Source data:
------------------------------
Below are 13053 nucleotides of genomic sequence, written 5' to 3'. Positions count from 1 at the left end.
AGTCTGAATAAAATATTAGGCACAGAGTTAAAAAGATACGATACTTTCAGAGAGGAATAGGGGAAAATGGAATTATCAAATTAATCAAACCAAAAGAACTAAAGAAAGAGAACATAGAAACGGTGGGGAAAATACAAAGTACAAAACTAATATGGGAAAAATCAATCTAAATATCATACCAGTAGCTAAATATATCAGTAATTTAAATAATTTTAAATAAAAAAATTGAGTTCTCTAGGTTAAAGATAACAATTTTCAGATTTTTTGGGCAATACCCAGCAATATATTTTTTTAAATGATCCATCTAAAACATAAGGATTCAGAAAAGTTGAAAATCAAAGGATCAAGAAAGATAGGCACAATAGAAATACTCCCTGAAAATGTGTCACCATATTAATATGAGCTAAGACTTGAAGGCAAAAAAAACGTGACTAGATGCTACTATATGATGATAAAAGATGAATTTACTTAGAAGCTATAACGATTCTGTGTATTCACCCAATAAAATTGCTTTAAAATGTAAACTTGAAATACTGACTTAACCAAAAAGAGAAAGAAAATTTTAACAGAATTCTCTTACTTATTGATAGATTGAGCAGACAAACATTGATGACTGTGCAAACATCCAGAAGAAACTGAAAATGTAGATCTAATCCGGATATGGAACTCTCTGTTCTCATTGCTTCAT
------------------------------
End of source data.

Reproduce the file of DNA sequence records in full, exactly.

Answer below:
Below are 13053 nucleotides of genomic sequence, written 5' to 3'. Positions count from 1 at the left end.
AGTCTGAATAAAATATTAGGCACAGAGTTAAAAAGATACGATACTTTCAGAGAGGAATAGGGGAAAATGGAATTATCAAATTAATCAAACCAAAAGAACTAAAGAAAGAGAACATAGAAACGGTGGGGAAAATACAAAGTACAAAACTAATATGGGAAAAATCAATCTAAATATCATACCAGTAGCTAAATATATCAGTAATTTAAATAATTTTAAATAAAAAAATTGAGTTCTCTAGGTTAAAGATAACAATTTTCAGATTTTTTGGGCAATACCCAGCAATATATTTTTTTAAATGATCCATCTAAAACATAAGGATTCAGAAAAGTTGAAAATCAAAGGATCAAGAAAGATAGGCACAATAGAAATACTCCCTGAAAATGTGTCACCATATTAATATGAGCTAAGACTTGAAGGCAAAAAAAACGTGACTAGATGCTACTATATGATGATAAAAGATGAATTTACTTAGAAGCTATAACGATTCTGTGTATTCACCCAATAAAATTGCTTTAAAATGTAAACTTGAAATACTGACTTAACCAAAAAGAGAAAGAAAATTTTAACAGAATTCTCTTACTTATTGATAGATTGAGCAGACAAACATTGATGACTGTGCAAACATCCAGAAGAAACTGAAAATGTAGATCTAATCCGGATATGGAACTCTCTGTTCTCATTGCTTCAT